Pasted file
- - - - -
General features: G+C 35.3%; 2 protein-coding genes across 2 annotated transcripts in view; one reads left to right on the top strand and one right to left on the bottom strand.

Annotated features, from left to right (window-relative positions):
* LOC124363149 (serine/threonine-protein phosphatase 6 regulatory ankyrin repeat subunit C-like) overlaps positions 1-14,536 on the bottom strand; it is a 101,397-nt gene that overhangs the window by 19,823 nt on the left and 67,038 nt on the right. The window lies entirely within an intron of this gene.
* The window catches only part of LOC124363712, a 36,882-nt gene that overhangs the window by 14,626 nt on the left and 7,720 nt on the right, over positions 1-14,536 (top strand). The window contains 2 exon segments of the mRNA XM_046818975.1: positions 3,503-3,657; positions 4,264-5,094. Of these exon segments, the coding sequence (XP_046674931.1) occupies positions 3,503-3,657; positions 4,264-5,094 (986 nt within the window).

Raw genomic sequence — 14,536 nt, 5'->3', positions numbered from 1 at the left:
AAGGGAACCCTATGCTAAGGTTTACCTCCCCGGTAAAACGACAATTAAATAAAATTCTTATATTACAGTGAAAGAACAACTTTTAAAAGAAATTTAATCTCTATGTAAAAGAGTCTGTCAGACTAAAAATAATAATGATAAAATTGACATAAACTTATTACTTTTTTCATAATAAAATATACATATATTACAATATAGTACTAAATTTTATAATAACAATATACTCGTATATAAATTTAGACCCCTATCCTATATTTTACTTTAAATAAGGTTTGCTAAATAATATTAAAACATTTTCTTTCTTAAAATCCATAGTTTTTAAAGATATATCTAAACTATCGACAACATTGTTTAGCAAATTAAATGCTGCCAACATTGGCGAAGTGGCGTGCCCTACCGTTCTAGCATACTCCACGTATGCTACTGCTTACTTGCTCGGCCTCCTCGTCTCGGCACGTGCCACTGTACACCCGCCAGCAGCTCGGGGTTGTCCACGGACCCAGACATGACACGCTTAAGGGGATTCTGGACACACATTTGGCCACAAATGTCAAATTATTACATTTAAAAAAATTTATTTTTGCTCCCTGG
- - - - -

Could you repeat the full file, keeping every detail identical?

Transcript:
General features: G+C 35.3%; 2 protein-coding genes across 2 annotated transcripts in view; one reads left to right on the top strand and one right to left on the bottom strand.

Annotated features, from left to right (window-relative positions):
* LOC124363149 (serine/threonine-protein phosphatase 6 regulatory ankyrin repeat subunit C-like) overlaps positions 1-14,536 on the bottom strand; it is a 101,397-nt gene that overhangs the window by 19,823 nt on the left and 67,038 nt on the right. The window lies entirely within an intron of this gene.
* The window catches only part of LOC124363712, a 36,882-nt gene that overhangs the window by 14,626 nt on the left and 7,720 nt on the right, over positions 1-14,536 (top strand). The window contains 2 exon segments of the mRNA XM_046818975.1: positions 3,503-3,657; positions 4,264-5,094. Of these exon segments, the coding sequence (XP_046674931.1) occupies positions 3,503-3,657; positions 4,264-5,094 (986 nt within the window).

Raw genomic sequence — 14,536 nt, 5'->3', positions numbered from 1 at the left:
AAGGGAACCCTATGCTAAGGTTTACCTCCCCGGTAAAACGACAATTAAATAAAATTCTTATATTACAGTGAAAGAACAACTTTTAAAAGAAATTTAATCTCTATGTAAAAGAGTCTGTCAGACTAAAAATAATAATGATAAAATTGACATAAACTTATTACTTTTTTCATAATAAAATATACATATATTACAATATAGTACTAAATTTTATAATAACAATATACTCGTATATAAATTTAGACCCCTATCCTATATTTTACTTTAAATAAGGTTTGCTAAATAATATTAAAACATTTTCTTTCTTAAAATCCATAGTTTTTAAAGATATATCTAAACTATCGACAACATTGTTTAGCAAATTAAATGCTGCCAACATTGGCGAAGTGGCGTGCCCTACCGTTCTAGCATACTCCACGTATGCTACTGCTTACTTGCTCGGCCTCCTCGTCTCGGCACGTGCCACTGTACACCCGCCAGCAGCTCGGGGTTGTCCACGGACCCAGACATGACACGCTTAAGGGGATTCTGGACACACATTTGGCCACAAATGTCAAATTATTACATTTAAAAAAATTTATTTTTGCTCCCTGG